Third, I want a candidate who will articulate a Pro-Life view on abortion that is common sense and reflects the will of the majority.  How hard is that?  You would think with the most supportive Pro-Choice President ever that there would be a further backlash, but the whole debate on LGBT rights seems to have blunted the issue, at least in the biased media.

Liberals are darn good with symbols.  “Hands Up, Don’t Shoot” is such an easy-to-swallow phrase to encapsulate the moral supremacy of a viewpoint.  Conservatives tend not to do this very effectively (remember Nixon with the peace signs?).  “Just Say No” has been universally ridiculed for thirty years, and I am not ashamed to say that I was in that camp of feeling this was very dismissive of a much deeper social ill.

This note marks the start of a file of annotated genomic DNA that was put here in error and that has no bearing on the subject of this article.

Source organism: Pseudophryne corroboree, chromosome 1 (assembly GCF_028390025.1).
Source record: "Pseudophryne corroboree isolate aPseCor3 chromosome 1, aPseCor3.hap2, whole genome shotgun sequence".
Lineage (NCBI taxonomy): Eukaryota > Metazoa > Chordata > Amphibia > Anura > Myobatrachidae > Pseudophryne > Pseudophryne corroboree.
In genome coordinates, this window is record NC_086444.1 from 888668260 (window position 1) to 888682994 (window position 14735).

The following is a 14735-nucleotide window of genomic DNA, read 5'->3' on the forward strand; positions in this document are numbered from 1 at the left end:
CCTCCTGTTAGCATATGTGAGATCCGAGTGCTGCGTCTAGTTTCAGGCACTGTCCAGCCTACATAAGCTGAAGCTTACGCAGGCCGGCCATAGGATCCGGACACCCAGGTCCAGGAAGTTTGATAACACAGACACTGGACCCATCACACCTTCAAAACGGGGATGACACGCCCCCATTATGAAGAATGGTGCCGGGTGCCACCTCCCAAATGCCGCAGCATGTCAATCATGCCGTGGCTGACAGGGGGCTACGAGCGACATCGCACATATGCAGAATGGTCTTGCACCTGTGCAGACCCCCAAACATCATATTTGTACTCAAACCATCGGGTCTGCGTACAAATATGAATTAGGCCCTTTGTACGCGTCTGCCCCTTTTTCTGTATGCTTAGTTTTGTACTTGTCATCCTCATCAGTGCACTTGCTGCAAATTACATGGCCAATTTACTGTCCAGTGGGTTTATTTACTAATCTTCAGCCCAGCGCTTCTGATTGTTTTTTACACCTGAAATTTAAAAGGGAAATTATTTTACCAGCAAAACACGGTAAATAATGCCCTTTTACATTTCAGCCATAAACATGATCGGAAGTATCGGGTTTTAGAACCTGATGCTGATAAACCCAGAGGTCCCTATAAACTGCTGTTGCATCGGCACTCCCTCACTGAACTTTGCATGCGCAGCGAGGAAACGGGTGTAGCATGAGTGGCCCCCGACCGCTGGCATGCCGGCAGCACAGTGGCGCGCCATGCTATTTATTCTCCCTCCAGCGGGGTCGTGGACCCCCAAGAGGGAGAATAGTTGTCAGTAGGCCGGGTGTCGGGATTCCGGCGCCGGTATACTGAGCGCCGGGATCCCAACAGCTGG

Why can’t we co-opt the opposition, like taking a famous advertisement for the Volkswagen Beetle, “Think Small”, and applying it to abortion to make people reflect?  Or how about showing two members of the KKK at a bakery in Harlem telling the baker to write “No Blacks Allowed” on the cake?  Or how about arguing that California should be redistricted to allow for illegal alien-majority areas, such as Santa Ana, where they can vote for statewide office and elect representatives?  There are so many ways we can turn arguments on their head.  We already have seen that open borders are dangerous.

We have what many believe to be a very strong crop of candidates.  Can we please coalesce around one candidate as quickly as possible, who articulates a minimal set of values that are aligned with this movement?  I know there is a great deal of disagreement on which candidate, but if we can even agree on who we should not support, that would be great.